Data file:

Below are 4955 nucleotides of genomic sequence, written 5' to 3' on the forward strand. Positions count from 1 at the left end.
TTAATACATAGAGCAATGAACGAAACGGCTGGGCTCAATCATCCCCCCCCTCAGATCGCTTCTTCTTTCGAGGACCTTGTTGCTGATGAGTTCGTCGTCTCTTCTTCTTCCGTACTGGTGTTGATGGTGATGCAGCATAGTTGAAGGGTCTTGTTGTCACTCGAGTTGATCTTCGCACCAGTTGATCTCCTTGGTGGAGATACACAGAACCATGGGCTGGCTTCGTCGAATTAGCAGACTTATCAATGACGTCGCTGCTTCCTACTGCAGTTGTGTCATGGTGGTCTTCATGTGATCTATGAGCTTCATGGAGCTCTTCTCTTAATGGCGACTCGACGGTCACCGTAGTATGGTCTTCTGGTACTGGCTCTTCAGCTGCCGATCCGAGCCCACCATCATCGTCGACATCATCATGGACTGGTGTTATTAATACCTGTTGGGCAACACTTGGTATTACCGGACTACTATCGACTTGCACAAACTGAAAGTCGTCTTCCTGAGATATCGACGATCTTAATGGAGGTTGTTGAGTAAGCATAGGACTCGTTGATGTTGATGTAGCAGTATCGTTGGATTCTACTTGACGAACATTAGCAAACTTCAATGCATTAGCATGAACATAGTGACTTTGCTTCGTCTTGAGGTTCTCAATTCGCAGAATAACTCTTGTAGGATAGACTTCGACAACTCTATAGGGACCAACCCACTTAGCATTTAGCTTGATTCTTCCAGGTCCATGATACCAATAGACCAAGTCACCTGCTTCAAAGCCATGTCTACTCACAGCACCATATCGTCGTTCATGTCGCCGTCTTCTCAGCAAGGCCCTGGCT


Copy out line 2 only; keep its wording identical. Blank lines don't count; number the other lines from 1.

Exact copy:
TTAATACATAGAGCAATGAACGAAACGGCTGGGCTCAATCATCCCCCCCCTCAGATCGCTTCTTCTTTCGAGGACCTTGTTGCTGATGAGTTCGTCGTCTCTTCTTCTTCCGTACTGGTGTTGATGGTGATGCAGCATAGTTGAAGGGTCTTGTTGTCACTCGAGTTGATCTTCGCACCAGTTGATCTCCTTGGTGGAGATACACAGAACCATGGGCTGGCTTCGTCGAATTAGCAGACTTATCAATGACGTCGCTGCTTCCTACTGCAGTTGTGTCATGGTGGTCTTCATGTGATCTATGAGCTTCATGGAGCTCTTCTCTTAATGGCGACTCGACGGTCACCGTAGTATGGTCTTCTGGTACTGGCTCTTCAGCTGCCGATCCGAGCCCACCATCATCGTCGACATCATCATGGACTGGTGTTATTAATACCTGTTGGGCAACACTTGGTATTACCGGACTACTATCGACTTGCACAAACTGAAAGTCGTCTTCCTGAGATATCGACGATCTTAATGGAGGTTGTTGAGTAAGCATAGGACTCGTTGATGTTGATGTAGCAGTATCGTTGGATTCTACTTGACGAACATTAGCAAACTTCAATGCATTAGCATGAACATAGTGACTTTGCTTCGTCTTGAGGTTCTCAATTCGCAGAATAACTCTTGTAGGATAGACTTCGACAACTCTATAGGGACCAACCCACTTAGCATTTAGCTTGATTCTTCCAGGTCCATGATACCAATAGACCAAGTCACCTGCTTCAAAGCCATGTCTACTCACAGCACCATATCGTCGTTCATGTCGCCGTCTTCTCAGCAAGGCCCTGGCT